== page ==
Yes, I agree to that. We are all very wise to-day about revising our ideas as to the valuations of land, houses and stock of all kinds. But the biggest financiers in Canada made the biggest mistakes, so why should we say particularly that the soldier did not exercise good judgment? How can you expect him to be infallible in his judgment on a question like this when many of us who were at home, engaged in our own line of business all the time, made mistakes by which many of our people were ruined? For the most part those who were valuing the lands, at any rate those who came under my notice, were doing good work. There have been some reports that some of them did not do good work; I do not know about that. But I do say we cannot afford to drive too hard a bargain with those men. 'When the call came for men to serve Canada the boys did not stand back and drive a hard bargain with the country. They did not drive a bargain at all; they enlisted and gave their services, and it is up to us to treat them generously. By this proposal the government is making a readjustment in respect to the live stock purchases, which amounted to 813,500,000 out of a total of $103,000,000 or about one-seventh of this purchase contract. I think the government should revalue the lands of those who find themselves in difficulties. We cannot afford to let good men be crowded off [DOT] their land on a score of this kind. It was an uncontrollable situation that arose; we cannot place the blame on anybody. The judgment of the government of the day has not been sustained by circumstances. The judgment of 1hose who valued the lands, and the judgment of the soldiers was all wrong; that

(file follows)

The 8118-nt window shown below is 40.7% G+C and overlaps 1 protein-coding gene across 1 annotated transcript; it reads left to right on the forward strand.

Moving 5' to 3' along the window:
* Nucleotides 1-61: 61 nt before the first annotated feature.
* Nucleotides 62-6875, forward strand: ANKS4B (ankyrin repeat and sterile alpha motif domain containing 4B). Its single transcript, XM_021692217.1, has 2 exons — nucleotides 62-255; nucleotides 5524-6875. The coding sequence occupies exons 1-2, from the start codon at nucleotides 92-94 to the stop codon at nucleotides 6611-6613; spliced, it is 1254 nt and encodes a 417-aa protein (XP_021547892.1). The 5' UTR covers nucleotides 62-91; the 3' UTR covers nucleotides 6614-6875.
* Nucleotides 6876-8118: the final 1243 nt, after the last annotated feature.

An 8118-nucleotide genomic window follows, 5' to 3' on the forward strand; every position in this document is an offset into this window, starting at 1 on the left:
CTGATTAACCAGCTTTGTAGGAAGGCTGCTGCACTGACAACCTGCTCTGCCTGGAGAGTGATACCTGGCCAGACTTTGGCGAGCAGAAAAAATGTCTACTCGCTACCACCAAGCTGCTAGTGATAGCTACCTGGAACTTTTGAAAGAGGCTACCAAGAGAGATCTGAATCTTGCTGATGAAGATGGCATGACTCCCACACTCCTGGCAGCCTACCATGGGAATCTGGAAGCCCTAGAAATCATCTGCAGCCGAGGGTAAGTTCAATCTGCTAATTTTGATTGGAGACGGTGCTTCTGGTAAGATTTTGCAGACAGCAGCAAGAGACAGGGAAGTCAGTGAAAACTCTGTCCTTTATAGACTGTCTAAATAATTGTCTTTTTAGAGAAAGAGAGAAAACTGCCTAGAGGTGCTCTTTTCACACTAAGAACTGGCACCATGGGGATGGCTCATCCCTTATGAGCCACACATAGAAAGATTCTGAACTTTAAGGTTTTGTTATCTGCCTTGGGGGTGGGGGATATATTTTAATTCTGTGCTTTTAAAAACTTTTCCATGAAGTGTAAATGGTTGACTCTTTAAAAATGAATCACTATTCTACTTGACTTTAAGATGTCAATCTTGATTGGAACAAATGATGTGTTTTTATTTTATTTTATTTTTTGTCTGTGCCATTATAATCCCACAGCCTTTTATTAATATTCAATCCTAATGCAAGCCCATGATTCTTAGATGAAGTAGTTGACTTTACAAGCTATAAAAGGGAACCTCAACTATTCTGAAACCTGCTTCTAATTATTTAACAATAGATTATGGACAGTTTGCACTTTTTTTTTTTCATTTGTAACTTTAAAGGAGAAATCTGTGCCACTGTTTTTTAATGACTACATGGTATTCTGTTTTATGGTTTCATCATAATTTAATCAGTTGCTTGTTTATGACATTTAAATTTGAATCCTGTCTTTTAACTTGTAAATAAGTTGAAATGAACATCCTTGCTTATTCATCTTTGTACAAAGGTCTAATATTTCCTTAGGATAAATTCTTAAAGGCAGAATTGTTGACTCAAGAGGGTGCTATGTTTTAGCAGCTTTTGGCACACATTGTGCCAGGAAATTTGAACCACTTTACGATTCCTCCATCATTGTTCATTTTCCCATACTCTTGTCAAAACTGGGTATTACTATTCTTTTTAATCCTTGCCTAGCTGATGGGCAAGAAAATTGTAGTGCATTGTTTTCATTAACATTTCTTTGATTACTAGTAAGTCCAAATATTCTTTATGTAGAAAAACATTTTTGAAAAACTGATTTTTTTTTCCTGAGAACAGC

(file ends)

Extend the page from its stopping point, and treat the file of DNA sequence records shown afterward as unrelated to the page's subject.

has been proved by time. But surely it is harsh treatment to crowd men off the farms when they have put their all into them-what little money they had-and when they have given years of hard work upon them. If we crowd them off we have to resell to somebody else, and we have idle and dissatisfied citizens on our hands.
Topic: SOLDIER SETTLEMENT ACT, 1919, AMENDMENT